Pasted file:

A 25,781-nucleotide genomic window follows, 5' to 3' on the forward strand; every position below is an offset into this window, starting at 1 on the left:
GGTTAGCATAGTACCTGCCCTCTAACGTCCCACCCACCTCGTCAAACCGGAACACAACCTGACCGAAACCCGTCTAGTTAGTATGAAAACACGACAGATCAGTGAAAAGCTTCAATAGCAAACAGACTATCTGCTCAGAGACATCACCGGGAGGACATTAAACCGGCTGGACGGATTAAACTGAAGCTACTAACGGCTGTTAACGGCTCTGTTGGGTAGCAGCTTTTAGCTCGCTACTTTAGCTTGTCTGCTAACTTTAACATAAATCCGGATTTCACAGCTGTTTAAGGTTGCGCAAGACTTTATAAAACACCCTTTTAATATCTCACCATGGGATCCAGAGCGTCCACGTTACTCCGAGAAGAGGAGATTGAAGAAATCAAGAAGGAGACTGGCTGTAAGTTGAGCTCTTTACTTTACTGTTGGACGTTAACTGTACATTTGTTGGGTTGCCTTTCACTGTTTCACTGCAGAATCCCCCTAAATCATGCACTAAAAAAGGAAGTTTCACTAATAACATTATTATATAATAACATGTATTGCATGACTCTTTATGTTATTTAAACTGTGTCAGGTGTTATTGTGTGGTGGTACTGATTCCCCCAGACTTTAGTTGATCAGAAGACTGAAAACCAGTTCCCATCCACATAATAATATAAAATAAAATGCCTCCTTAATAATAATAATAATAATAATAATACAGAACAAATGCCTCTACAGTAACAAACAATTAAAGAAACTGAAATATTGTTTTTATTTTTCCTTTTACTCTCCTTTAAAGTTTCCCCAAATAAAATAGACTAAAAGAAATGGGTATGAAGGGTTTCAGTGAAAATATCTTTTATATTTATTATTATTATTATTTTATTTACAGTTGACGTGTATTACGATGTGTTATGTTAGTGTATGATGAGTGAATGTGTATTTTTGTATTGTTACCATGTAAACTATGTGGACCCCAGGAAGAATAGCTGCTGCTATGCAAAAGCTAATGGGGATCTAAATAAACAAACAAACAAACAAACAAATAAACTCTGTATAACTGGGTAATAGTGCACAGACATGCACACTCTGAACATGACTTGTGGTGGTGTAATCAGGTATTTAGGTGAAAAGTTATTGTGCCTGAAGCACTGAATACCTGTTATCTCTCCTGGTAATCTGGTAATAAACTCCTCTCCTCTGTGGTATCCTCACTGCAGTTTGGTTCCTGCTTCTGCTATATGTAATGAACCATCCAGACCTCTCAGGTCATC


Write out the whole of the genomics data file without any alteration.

A 25,781-nucleotide genomic window follows, 5' to 3' on the forward strand; every position below is an offset into this window, starting at 1 on the left:
GGTTAGCATAGTACCTGCCCTCTAACGTCCCACCCACCTCGTCAAACCGGAACACAACCTGACCGAAACCCGTCTAGTTAGTATGAAAACACGACAGATCAGTGAAAAGCTTCAATAGCAAACAGACTATCTGCTCAGAGACATCACCGGGAGGACATTAAACCGGCTGGACGGATTAAACTGAAGCTACTAACGGCTGTTAACGGCTCTGTTGGGTAGCAGCTTTTAGCTCGCTACTTTAGCTTGTCTGCTAACTTTAACATAAATCCGGATTTCACAGCTGTTTAAGGTTGCGCAAGACTTTATAAAACACCCTTTTAATATCTCACCATGGGATCCAGAGCGTCCACGTTACTCCGAGAAGAGGAGATTGAAGAAATCAAGAAGGAGACTGGCTGTAAGTTGAGCTCTTTACTTTACTGTTGGACGTTAACTGTACATTTGTTGGGTTGCCTTTCACTGTTTCACTGCAGAATCCCCCTAAATCATGCACTAAAAAAGGAAGTTTCACTAATAACATTATTATATAATAACATGTATTGCATGACTCTTTATGTTATTTAAACTGTGTCAGGTGTTATTGTGTGGTGGTACTGATTCCCCCAGACTTTAGTTGATCAGAAGACTGAAAACCAGTTCCCATCCACATAATAATATAAAATAAAATGCCTCCTTAATAATAATAATAATAATAATAATACAGAACAAATGCCTCTACAGTAACAAACAATTAAAGAAACTGAAATATTGTTTTTATTTTTCCTTTTACTCTCCTTTAAAGTTTCCCCAAATAAAATAGACTAAAAGAAATGGGTATGAAGGGTTTCAGTGAAAATATCTTTTATATTTATTATTATTATTATTTTATTTACAGTTGACGTGTATTACGATGTGTTATGTTAGTGTATGATGAGTGAATGTGTATTTTTGTATTGTTACCATGTAAACTATGTGGACCCCAGGAAGAATAGCTGCTGCTATGCAAAAGCTAATGGGGATCTAAATAAACAAACAAACAAACAAACAAATAAACTCTGTATAACTGGGTAATAGTGCACAGACATGCACACTCTGAACATGACTTGTGGTGGTGTAATCAGGTATTTAGGTGAAAAGTTATTGTGCCTGAAGCACTGAATACCTGTTATCTCTCCTGGTAATCTGGTAATAAACTCCTCTCCTCTGTGGTATCCTCACTGCAGTTTGGTTCCTGCTTCTGCTATATGTAATGAACCATCCAGACCTCTCAGGTCATC